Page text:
As Matt says, a tiller extension might be the best bet - thing with boats as small & light as that is you & your crew are a probably a good 2/3 of the weight of the setup, so your positioning will be crucial. I've regularly used an "OMC Express 2.8" with an 8Hp. if you just sit there at the stern it takes forever to plane and behaves exactly as you describe. Move forward to get over the hump and move back once planing it goes like stink! If you have a crew, use them as mobile ballast!
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Old 10 April 2008, 06:24   #11
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Personally, I've removed doel fins from two boats I bought second hand. The drag took 2 & 4 knots off the top speed, and I didn't like the handling. Also drilling to fit them will kill the paint / corrosion warranty if it's new. Mind you if the speed limit is 10 Knots it may be the way to go as Vmax will be irrelevant.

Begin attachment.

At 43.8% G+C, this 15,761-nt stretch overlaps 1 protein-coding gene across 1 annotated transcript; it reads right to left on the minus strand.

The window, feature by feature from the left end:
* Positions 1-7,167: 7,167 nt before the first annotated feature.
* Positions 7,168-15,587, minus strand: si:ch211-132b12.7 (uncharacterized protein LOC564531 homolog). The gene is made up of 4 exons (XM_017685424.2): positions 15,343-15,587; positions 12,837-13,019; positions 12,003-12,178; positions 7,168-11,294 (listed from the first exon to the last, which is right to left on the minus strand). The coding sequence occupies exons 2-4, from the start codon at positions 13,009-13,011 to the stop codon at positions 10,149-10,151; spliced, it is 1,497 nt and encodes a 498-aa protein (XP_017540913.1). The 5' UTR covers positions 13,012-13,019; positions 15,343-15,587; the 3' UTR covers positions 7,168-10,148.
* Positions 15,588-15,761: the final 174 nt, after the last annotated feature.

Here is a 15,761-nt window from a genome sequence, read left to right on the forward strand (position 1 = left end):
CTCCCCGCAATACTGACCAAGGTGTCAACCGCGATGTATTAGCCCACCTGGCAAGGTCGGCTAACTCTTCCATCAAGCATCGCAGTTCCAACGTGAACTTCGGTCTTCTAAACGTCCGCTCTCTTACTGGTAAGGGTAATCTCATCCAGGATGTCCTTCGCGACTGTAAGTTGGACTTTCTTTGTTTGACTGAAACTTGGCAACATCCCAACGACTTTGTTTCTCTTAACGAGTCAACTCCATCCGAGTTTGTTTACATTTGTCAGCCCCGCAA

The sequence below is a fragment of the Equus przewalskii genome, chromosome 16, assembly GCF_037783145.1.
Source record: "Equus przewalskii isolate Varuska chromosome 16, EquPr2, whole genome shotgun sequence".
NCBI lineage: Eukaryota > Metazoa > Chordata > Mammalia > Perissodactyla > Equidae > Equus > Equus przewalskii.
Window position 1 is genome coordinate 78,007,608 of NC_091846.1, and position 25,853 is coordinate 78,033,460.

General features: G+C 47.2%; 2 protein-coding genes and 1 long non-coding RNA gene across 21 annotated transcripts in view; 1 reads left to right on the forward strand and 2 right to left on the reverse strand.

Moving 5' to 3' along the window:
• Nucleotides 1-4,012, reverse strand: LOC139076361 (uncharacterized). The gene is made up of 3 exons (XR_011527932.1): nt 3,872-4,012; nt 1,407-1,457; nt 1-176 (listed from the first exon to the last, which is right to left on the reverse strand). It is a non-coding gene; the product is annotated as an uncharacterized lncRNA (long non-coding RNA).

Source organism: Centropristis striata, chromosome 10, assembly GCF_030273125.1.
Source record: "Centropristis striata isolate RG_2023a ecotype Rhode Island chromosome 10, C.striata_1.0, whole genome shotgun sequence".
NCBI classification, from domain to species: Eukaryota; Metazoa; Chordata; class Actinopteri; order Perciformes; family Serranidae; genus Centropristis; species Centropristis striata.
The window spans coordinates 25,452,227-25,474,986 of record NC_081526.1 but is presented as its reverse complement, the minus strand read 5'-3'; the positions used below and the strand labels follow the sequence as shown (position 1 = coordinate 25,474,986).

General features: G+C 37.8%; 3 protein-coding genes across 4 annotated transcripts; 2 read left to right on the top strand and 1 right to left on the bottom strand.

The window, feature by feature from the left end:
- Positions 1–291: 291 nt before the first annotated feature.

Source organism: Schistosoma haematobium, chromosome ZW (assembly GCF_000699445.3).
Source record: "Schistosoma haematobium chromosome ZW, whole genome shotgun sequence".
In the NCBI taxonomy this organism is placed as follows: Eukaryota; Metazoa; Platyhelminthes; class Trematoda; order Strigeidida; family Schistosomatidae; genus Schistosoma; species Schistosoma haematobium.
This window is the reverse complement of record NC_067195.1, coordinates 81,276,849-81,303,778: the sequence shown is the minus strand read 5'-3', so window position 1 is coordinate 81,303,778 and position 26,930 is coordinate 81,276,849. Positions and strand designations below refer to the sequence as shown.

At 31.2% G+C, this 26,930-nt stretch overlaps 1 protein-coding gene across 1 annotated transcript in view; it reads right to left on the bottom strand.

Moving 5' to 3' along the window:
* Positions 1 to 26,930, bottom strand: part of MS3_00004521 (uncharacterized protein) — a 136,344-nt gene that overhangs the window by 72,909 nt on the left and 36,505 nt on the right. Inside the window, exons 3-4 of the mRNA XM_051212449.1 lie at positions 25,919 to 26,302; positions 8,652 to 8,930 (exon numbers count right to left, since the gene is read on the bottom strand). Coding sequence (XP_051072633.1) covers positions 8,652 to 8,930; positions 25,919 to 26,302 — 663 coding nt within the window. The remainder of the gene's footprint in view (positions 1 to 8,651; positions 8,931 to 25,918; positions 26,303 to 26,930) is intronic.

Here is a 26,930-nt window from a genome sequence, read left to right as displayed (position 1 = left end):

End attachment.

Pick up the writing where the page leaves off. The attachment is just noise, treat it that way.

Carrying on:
In my continued defense of Doel Fins...shows you how much I have to do....two to four knots off the top end is irrelevant in six to ten foot seas, at least in a boat less than 5 meters OAL. I can't speak to handling other than to say that I handle the boat....the boat doesn't handle me.

In return for sacrificing speed(?)....the aforementioned platform, at the engine side to re-board the boat, is a big plus in 80 degree water with use as a dive platform and swim platform and....I do a lot of trolling and realized a 100% improvement at maintaining a steady 7-8 knots after the fin install. Before it was bog down or gather too much speed, no matter the engine trim.

We have some of the most saline water on the planet outside of Great Salt Lake and the Red Sea. Ten years after my fin installation an inspection revealed zero corrosion adjacent to the drilled holes in the cavitation plate. Then again I've got good zinc and don't leave my boat in the water between trips.

I don't find any justification for me to suggest anything negative about alternatives to Doel Fins. That's not the point, as far as I'm concerned. Their use on my boat, in my ocean, with my float plans prove them to be spot on. The corrosion bleep is a little shrill. I'd rather drill my cavitation plate and lose sleep over the paint warranty than drill my hull or transom for lifters, any day.